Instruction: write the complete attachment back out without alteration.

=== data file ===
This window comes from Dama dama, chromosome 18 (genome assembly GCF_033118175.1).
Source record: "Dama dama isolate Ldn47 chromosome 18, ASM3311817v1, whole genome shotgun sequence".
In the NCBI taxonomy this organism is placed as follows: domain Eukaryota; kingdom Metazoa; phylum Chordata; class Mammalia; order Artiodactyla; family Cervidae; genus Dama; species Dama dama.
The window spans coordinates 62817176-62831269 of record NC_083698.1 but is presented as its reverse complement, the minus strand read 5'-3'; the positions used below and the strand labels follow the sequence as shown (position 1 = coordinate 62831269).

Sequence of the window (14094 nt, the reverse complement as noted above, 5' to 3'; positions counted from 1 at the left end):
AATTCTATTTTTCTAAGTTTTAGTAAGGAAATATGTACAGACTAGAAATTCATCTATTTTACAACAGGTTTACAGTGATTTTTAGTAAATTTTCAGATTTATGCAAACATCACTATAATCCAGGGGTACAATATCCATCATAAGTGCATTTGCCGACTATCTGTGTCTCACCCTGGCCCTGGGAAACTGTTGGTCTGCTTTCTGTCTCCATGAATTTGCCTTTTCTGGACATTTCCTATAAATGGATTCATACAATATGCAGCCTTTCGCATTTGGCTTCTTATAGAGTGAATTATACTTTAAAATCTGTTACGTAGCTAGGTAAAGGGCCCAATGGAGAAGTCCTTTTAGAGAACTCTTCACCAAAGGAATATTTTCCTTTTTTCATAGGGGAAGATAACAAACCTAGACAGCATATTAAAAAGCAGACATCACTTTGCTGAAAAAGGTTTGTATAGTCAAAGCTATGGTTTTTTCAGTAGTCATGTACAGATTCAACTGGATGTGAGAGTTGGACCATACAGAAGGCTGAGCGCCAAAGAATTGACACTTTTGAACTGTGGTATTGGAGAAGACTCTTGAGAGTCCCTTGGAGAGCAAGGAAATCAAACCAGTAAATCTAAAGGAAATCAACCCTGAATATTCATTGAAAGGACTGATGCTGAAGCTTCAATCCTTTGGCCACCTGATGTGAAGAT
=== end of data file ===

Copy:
This window comes from Dama dama, chromosome 18 (genome assembly GCF_033118175.1).
Source record: "Dama dama isolate Ldn47 chromosome 18, ASM3311817v1, whole genome shotgun sequence".
In the NCBI taxonomy this organism is placed as follows: domain Eukaryota; kingdom Metazoa; phylum Chordata; class Mammalia; order Artiodactyla; family Cervidae; genus Dama; species Dama dama.
The window spans coordinates 62817176-62831269 of record NC_083698.1 but is presented as its reverse complement, the minus strand read 5'-3'; the positions used below and the strand labels follow the sequence as shown (position 1 = coordinate 62831269).

Sequence of the window (14094 nt, the reverse complement as noted above, 5' to 3'; positions counted from 1 at the left end):
AATTCTATTTTTCTAAGTTTTAGTAAGGAAATATGTACAGACTAGAAATTCATCTATTTTACAACAGGTTTACAGTGATTTTTAGTAAATTTTCAGATTTATGCAAACATCACTATAATCCAGGGGTACAATATCCATCATAAGTGCATTTGCCGACTATCTGTGTCTCACCCTGGCCCTGGGAAACTGTTGGTCTGCTTTCTGTCTCCATGAATTTGCCTTTTCTGGACATTTCCTATAAATGGATTCATACAATATGCAGCCTTTCGCATTTGGCTTCTTATAGAGTGAATTATACTTTAAAATCTGTTACGTAGCTAGGTAAAGGGCCCAATGGAGAAGTCCTTTTAGAGAACTCTTCACCAAAGGAATATTTTCCTTTTTTCATAGGGGAAGATAACAAACCTAGACAGCATATTAAAAAGCAGACATCACTTTGCTGAAAAAGGTTTGTATAGTCAAAGCTATGGTTTTTTCAGTAGTCATGTACAGATTCAACTGGATGTGAGAGTTGGACCATACAGAAGGCTGAGCGCCAAAGAATTGACACTTTTGAACTGTGGTATTGGAGAAGACTCTTGAGAGTCCCTTGGAGAGCAAGGAAATCAAACCAGTAAATCTAAAGGAAATCAACCCTGAATATTCATTGAAAGGACTGATGCTGAAGCTTCAATCCTTTGGCCACCTGATGTGAAGAT